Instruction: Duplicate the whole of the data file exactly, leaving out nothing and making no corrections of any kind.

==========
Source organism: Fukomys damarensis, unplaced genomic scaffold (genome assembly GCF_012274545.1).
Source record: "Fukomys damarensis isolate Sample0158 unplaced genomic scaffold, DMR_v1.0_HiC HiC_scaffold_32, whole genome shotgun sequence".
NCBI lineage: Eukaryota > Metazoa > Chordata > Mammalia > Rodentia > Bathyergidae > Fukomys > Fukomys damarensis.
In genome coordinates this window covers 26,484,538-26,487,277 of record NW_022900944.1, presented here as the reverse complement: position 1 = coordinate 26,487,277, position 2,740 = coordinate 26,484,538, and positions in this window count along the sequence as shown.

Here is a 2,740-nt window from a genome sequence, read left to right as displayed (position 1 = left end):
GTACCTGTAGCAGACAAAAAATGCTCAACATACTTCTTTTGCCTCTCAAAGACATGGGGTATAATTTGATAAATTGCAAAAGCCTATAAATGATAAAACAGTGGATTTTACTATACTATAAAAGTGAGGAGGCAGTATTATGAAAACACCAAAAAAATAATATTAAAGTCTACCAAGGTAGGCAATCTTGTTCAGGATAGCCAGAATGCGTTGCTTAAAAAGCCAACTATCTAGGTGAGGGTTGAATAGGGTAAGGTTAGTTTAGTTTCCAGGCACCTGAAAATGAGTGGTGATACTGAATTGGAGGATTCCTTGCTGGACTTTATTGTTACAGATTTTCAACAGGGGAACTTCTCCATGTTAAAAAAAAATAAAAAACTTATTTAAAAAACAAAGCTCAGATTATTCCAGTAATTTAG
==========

Source organism: Fukomys damarensis, unplaced genomic scaffold (genome assembly GCF_012274545.1).
Source record: "Fukomys damarensis isolate Sample0158 unplaced genomic scaffold, DMR_v1.0_HiC HiC_scaffold_32, whole genome shotgun sequence".
NCBI lineage: Eukaryota > Metazoa > Chordata > Mammalia > Rodentia > Bathyergidae > Fukomys > Fukomys damarensis.
In genome coordinates this window covers 26,484,538-26,487,277 of record NW_022900944.1, presented here as the reverse complement: position 1 = coordinate 26,487,277, position 2,740 = coordinate 26,484,538, and positions in this window count along the sequence as shown.

Here is a 2,740-nt window from a genome sequence, read left to right as displayed (position 1 = left end):
GTACCTGTAGCAGACAAAAAATGCTCAACATACTTCTTTTGCCTCTCAAAGACATGGGGTATAATTTGATAAATTGCAAAAGCCTATAAATGATAAAACAGTGGATTTTACTATACTATAAAAGTGAGGAGGCAGTATTATGAAAACACCAAAAAAATAATATTAAAGTCTACCAAGGTAGGCAATCTTGTTCAGGATAGCCAGAATGCGTTGCTTAAAAAGCCAACTATCTAGGTGAGGGTTGAATAGGGTAAGGTTAGTTTAGTTTCCAGGCACCTGAAAATGAGTGGTGATACTGAATTGGAGGATTCCTTGCTGGACTTTATTGTTACAGATTTTCAACAGGGGAACTTCTCCATGTTAAAAAAAAATAAAAAACTTATTTAAAAAACAAAGCTCAGATTATTCCAGTAATTTAG